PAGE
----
How to Make Pine Cone Syrup (and Then Eat Them with Popovers)

Pine Cone Syrup

Pine Cone Syrup

Makes 1 cup of Mugolio & Makes 4 servings of Popovers

Mugolio is a traditional pine cone syrup from northern Italy and since North American is filled with pine trees, you can make it at home yourself.  Look for Scots pine cones when walking around your neighbourhood. The Italian recipes typically call for new green cones, so search for dime-sized cones to bring home. This syrup is one of the easiest things you can make. All you need is sugar and fermentation time. There are endless possibilities with such a wild-tasting syrup: for example, drizzle it over blue cheese or add it to a whiskey sour, or like here, you can add it to some fresh popovers. This recipe is from The Coastal Forager’s Cookbook.



Evergreen Cone Molasses (Pine Cone Syrup)
1 cup (250 mL) whole soft small green Scots pine cones (or green Douglas-fir cones)
1 cup (250 mL) packed brown sugar

1 cup (250 mL) milk, divided
1 scant cup (240 mL) all-purpose flour
2 large eggs
½ tsp (2 mL) salt
¼ cup (60 mL) melted butter, for the pan

Whipped Cream
1 cup (250 mL) whipping cream
3 Tbsp (45 mL) sugar


Evergreen Cone Molasses (Pine Cone Syrup)

  1. Sterilize a 4-cup (1 L) mason jar.
  2. Put the pine cones and sugar in the jar and stir to combine. Cover with a lid and place in a cool dark place to ferment for about 1 month. Open the jar once a week and stir the ingredients and taste it until you are happy with the flavor. After about two weeks, you’ll see a liquid like molasses form in the jar. Once it’s done fermenting, strain the molasses off and reserve it in a sealed jar.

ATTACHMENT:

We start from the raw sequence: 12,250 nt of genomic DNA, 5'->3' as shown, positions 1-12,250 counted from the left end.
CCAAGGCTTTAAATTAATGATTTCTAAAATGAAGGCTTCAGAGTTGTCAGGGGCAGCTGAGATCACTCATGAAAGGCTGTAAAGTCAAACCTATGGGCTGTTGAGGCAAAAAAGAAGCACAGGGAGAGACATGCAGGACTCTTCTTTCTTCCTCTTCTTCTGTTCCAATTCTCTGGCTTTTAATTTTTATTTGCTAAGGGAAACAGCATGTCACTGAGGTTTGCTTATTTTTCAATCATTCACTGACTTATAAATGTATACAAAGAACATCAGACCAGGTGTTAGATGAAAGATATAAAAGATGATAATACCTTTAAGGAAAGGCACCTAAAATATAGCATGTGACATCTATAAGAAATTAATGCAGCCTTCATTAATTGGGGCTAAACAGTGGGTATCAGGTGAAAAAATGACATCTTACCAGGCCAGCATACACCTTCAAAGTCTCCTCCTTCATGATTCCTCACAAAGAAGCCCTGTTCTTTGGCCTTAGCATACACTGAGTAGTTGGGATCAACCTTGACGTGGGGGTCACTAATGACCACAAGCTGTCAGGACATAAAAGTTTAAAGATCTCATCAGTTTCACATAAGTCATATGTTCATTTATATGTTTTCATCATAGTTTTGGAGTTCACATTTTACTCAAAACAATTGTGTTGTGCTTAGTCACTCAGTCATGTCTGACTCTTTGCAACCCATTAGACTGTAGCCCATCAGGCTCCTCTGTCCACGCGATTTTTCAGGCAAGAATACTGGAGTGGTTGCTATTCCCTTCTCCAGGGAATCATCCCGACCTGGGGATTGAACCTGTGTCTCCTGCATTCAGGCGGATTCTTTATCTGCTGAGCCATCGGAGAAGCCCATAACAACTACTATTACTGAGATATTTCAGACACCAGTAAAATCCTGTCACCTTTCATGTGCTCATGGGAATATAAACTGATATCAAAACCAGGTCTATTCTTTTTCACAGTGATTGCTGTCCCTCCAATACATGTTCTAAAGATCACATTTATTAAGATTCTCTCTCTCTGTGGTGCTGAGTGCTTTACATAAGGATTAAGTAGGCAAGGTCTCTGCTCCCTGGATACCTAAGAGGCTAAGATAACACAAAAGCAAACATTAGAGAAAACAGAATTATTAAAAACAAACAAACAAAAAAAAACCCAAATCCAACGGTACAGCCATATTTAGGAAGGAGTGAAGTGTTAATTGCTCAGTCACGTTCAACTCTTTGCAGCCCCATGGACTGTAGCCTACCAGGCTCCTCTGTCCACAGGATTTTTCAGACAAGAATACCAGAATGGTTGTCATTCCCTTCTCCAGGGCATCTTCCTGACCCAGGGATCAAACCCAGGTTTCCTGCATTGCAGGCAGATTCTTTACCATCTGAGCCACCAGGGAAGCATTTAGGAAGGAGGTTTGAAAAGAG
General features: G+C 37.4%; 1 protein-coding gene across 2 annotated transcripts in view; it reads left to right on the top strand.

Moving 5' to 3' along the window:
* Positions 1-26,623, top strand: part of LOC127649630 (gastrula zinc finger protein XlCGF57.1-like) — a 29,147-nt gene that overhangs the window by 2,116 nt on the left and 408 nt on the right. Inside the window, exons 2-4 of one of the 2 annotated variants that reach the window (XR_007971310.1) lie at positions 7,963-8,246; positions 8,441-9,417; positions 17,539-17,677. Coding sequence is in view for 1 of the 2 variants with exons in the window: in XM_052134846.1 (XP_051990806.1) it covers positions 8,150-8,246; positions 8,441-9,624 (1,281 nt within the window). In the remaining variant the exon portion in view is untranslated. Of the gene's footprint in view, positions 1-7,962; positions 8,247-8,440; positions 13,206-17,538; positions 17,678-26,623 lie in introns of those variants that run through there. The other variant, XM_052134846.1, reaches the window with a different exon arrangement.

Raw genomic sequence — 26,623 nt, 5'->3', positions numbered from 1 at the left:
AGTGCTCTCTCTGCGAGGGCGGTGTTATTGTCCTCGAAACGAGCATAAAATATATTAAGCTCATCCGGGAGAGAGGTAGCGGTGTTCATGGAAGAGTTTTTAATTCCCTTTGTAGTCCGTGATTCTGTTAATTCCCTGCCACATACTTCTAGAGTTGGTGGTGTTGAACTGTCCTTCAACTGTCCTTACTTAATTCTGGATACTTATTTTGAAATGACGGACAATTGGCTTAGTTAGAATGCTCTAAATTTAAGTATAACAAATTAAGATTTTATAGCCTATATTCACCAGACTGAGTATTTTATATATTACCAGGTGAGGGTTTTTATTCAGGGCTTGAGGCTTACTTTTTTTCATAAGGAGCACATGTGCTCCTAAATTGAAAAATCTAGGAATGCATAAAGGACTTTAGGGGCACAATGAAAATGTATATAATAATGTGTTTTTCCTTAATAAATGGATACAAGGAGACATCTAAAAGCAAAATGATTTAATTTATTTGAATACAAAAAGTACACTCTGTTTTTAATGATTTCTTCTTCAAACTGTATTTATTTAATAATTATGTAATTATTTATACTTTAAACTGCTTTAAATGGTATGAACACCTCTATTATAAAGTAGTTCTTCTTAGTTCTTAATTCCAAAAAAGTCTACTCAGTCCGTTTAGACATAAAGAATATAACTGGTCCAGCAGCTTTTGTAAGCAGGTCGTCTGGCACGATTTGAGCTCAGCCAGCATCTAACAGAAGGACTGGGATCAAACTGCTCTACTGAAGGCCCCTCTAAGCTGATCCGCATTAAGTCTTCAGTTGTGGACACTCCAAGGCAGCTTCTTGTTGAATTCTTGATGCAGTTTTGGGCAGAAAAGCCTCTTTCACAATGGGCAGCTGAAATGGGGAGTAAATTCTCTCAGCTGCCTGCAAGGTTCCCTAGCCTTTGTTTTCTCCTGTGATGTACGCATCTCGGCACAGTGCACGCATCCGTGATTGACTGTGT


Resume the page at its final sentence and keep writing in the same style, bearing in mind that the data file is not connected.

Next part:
1. In a large bowl, mix 2 Tbsp (30 mL) of the milk into the flour to make a sloppy paste. This helps stop it from clumping. Beat the rest of the milk, the eggs, and the salt into the flour mixture until well combined. Cover the bowl with plastic wrap and let the batter rest for 1 hour on the counter.
  2. Place a baking sheet on the bottom rack in your oven to reduce spillage as the popovers rise. Place a popover pan or a muffin tin in the oven and preheat the oven to 450°F. Melt the butter in the microwave or on the stovetop. When the oven reaches temperature, remove the hot pan.
  3. Pour about 1 tsp (5 mL) of the melted butter into each cup. Divide the batter evenly between the cups and return the pan to the oven. Bake for 10 minutes. Reduce the oven temperature to 375°F and continue to bake until the popovers are golden brown, about 20 minutes. Use a knife to gently ease the popovers out of the tin and let cool slightly.

Whipped Cream

  1. Whip the cream and sugar until stiff peaks form, being careful not to overwhip. Cut a slit in the side of each popover, spoon in the whipped cream, and drizzle with pine cone molasses. Serve immediately.

Recipe by Robin Kort from The Coastal Forager’s Cookbook: Feasting Wild in the Pacific Northwest, copyright © 2023 by Robin Kort.

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